File this one under British, Historical and uplifting. It also has some of the greats of British Cinema in the film making it even better. All of these factors meant that I was going to enjoy this one, but what I liked is that I learned something too. This is a little known bit of World War II history which shows just what one man can achieve.

The story follows Nicholas Winton, played in the late 80s by Anthony Hopkins and in the late 30s, by Johnny Flynn. Modern day Winton is reminiscing as he cleans out his study. A lifelong humanitarian, he is struck by the work he has done and the ways in which he feels he has failed his fellow many. In his retirement, he is still volunteering for humanitarian groups. 

In reality, before the outbreak of war, Winton was instrumental is helping over 600 children from Czechoslovakia be transported to safety in England. Many were Jewish, or the children of dissidents who were living in refugee camps after being driven out of their homes by the Nazi occupation. 

This story is one of wonder and bravery. As Winton says, he is just an ordinary man, doing what he can, but he and his group or aide workers went out of their way to assist the children by arranging foster families, visas and transportation for them, putting all of them in grave danger. 

The cast includes Helena Bonham Carter as Winton's mother, a force to be reckoned with, Lena Olin as his long-suffering wife and Romola Garai as Doreen and Alex Lloyd as Trevor, English aid workers who are keeping things going on the ground in the camps. 

James Hawes direction is solid. It's very matter of fact, rather than schmaltzy, it keeps to the facts, telling the story of a man who wishes he could have done more, and feels like a failure because of this.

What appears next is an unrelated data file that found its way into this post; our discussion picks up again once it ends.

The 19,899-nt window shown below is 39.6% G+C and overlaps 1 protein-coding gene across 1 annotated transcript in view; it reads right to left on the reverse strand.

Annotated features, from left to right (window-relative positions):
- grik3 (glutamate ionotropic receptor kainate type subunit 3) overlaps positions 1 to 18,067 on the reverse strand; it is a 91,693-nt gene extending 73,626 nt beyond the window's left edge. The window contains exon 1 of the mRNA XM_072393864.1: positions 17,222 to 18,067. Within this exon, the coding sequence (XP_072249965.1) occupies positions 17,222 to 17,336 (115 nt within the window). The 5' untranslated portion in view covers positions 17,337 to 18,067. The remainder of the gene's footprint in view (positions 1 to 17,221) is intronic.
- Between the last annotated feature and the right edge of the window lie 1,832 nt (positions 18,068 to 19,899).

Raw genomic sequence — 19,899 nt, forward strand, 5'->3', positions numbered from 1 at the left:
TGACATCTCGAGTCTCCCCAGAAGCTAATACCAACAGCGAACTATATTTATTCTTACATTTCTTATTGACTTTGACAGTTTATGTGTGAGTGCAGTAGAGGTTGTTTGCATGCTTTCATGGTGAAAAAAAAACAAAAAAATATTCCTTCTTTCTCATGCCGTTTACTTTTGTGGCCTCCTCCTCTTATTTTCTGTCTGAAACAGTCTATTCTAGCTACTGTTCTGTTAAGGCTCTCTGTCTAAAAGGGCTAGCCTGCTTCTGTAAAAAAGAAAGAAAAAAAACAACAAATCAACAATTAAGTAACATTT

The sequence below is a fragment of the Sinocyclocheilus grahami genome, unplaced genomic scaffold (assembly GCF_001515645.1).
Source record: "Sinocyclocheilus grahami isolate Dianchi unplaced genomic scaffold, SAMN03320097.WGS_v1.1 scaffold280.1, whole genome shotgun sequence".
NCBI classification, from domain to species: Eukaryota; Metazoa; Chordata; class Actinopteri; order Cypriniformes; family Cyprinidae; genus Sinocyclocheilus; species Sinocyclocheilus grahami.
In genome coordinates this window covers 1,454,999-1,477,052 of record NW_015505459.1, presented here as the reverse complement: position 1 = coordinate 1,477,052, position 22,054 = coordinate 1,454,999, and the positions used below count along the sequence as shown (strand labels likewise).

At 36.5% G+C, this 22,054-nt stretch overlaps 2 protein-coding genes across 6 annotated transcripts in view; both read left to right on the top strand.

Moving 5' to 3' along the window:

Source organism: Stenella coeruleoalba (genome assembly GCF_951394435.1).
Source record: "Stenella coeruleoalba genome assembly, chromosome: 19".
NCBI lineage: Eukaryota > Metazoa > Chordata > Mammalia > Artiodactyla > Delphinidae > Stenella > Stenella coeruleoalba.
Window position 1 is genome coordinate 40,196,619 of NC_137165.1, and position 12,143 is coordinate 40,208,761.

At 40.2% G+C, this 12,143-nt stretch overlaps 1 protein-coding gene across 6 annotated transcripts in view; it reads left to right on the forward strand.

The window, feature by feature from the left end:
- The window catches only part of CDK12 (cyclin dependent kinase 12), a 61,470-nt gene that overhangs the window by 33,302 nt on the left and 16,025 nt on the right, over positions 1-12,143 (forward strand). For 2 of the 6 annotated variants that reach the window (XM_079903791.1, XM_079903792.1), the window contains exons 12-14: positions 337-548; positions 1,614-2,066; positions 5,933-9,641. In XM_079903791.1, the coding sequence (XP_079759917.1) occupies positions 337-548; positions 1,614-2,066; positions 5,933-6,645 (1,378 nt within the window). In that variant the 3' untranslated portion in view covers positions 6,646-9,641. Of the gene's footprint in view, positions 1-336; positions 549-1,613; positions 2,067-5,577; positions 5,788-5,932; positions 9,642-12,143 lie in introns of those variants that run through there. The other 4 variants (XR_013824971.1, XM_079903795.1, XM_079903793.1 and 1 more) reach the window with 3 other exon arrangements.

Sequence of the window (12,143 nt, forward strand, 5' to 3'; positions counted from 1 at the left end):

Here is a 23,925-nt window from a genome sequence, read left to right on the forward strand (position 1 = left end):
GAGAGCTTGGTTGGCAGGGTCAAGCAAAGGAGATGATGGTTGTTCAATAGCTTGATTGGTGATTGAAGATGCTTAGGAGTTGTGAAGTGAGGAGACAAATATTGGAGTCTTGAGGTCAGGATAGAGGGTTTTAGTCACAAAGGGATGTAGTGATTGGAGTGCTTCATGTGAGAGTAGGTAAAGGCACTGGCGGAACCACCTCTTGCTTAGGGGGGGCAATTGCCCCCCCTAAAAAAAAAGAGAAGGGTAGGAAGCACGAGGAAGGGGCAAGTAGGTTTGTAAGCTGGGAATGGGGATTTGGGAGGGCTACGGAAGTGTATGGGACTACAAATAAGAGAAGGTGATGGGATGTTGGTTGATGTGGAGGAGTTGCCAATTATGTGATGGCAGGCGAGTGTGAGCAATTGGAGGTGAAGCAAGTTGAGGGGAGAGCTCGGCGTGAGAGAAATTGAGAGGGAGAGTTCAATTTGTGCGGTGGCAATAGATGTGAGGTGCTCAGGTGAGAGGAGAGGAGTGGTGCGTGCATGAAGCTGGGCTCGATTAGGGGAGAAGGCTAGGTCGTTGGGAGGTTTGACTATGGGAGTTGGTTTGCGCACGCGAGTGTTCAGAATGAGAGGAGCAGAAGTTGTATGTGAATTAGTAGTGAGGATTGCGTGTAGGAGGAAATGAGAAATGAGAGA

One Life provides a view into what one good man can do.

Take tissues. 

Today's song: 

Thursday, December 21, 2023

Cat Blankets

 Another Christmas task finished. 

I've made the cat blankets.

Cat blankets?

Yes, cat blankets. Little blankets for cats to put in their bed. They are crocheted out of remnant or cheap wool and given as Christmas presents to Blarney and Barney's cats. The uglier the wool the better. 

This is this year's effort. One for Kylo. One for Rey Rey. (The cats were named by nine-year-old boys four years ago. I'm sure there were a lot of cats named like this at the time). 

I used to make these for Maow Maow. He loved them. He'd get a new one every year, mainly because they get manky after a while and washing does them no good as they seem to be held together by cat hair and dirt after a while. 

This photo of Maow Maow came up the other day. On my bed, with his blankie. (Maow Maow left us in 2020).

We do some strange things for our animals. It's a labour of love. 

Today's song:

Wednesday, December 20, 2023

Public Service Announcement: Myki Taps

 A public service announcement from the people who don't tell you things when they should. 

My Myki card has been misbehaving of late. It's not like I use my myki very often - once or twice a week it gets used when I go into town. 

If you don't live in Melbourne, you won't know about Myki. It's our public transport ticketing system. It's not perfect by any stretch of the imagination. Your card can go dead without notice. Cash top ups it seems to take forever to load. The rollout was badly handled. It's the red-headed stepchild of public transport tickets. 

Regardless, I don't mind the old Myki, until it goes to shit. I do tap on and of the trams and it's no drama -  until the last few weeks. Maybe it's just me, but when I've tried to tap onto the train - and it is normally the train when this happens, the gates haven't been letting me through. It will often take three, or four or ten taps to get the gates to open. There is money on my Myki - I know this. It's on an automatic top up. And it works sometimes, but not others. 

Last night, coming home from the cinema with my kid brother, I attempted to go through the barriers with my myki. After ten taps I went to the ticket office. And yes, this is an anomaly in Melbourne as there are few manned stations on the network. Being at Melbourne Central, there was somebody to talk to.